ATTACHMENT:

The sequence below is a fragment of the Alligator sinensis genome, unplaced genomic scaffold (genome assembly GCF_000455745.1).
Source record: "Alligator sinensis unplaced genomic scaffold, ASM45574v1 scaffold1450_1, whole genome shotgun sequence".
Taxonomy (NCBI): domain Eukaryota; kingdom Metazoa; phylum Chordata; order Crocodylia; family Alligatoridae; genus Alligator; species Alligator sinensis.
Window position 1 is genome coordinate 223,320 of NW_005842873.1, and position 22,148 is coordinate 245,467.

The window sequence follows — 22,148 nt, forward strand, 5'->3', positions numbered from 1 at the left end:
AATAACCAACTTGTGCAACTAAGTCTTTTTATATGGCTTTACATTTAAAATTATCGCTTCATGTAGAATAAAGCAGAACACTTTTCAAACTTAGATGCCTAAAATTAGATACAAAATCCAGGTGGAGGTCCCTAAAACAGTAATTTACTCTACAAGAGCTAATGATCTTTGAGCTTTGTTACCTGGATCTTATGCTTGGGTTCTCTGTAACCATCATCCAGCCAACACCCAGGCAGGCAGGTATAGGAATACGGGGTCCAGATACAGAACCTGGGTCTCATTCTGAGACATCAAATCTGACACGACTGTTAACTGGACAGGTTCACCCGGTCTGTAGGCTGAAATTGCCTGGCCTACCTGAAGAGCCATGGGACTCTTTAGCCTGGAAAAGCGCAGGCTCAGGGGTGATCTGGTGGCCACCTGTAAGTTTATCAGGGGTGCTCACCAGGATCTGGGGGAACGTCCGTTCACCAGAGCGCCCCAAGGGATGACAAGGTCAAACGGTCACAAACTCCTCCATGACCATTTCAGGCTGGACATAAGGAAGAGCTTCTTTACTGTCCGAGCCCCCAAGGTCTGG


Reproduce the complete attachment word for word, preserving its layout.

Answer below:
The sequence below is a fragment of the Alligator sinensis genome, unplaced genomic scaffold (genome assembly GCF_000455745.1).
Source record: "Alligator sinensis unplaced genomic scaffold, ASM45574v1 scaffold1450_1, whole genome shotgun sequence".
Taxonomy (NCBI): domain Eukaryota; kingdom Metazoa; phylum Chordata; order Crocodylia; family Alligatoridae; genus Alligator; species Alligator sinensis.
Window position 1 is genome coordinate 223,320 of NW_005842873.1, and position 22,148 is coordinate 245,467.

The window sequence follows — 22,148 nt, forward strand, 5'->3', positions numbered from 1 at the left end:
AATAACCAACTTGTGCAACTAAGTCTTTTTATATGGCTTTACATTTAAAATTATCGCTTCATGTAGAATAAAGCAGAACACTTTTCAAACTTAGATGCCTAAAATTAGATACAAAATCCAGGTGGAGGTCCCTAAAACAGTAATTTACTCTACAAGAGCTAATGATCTTTGAGCTTTGTTACCTGGATCTTATGCTTGGGTTCTCTGTAACCATCATCCAGCCAACACCCAGGCAGGCAGGTATAGGAATACGGGGTCCAGATACAGAACCTGGGTCTCATTCTGAGACATCAAATCTGACACGACTGTTAACTGGACAGGTTCACCCGGTCTGTAGGCTGAAATTGCCTGGCCTACCTGAAGAGCCATGGGACTCTTTAGCCTGGAAAAGCGCAGGCTCAGGGGTGATCTGGTGGCCACCTGTAAGTTTATCAGGGGTGCTCACCAGGATCTGGGGGAACGTCCGTTCACCAGAGCGCCCCAAGGGATGACAAGGTCAAACGGTCACAAACTCCTCCATGACCATTTCAGGCTGGACATAAGGAAGAGCTTCTTTACTGTCCGAGCCCCCAAGGTCTGG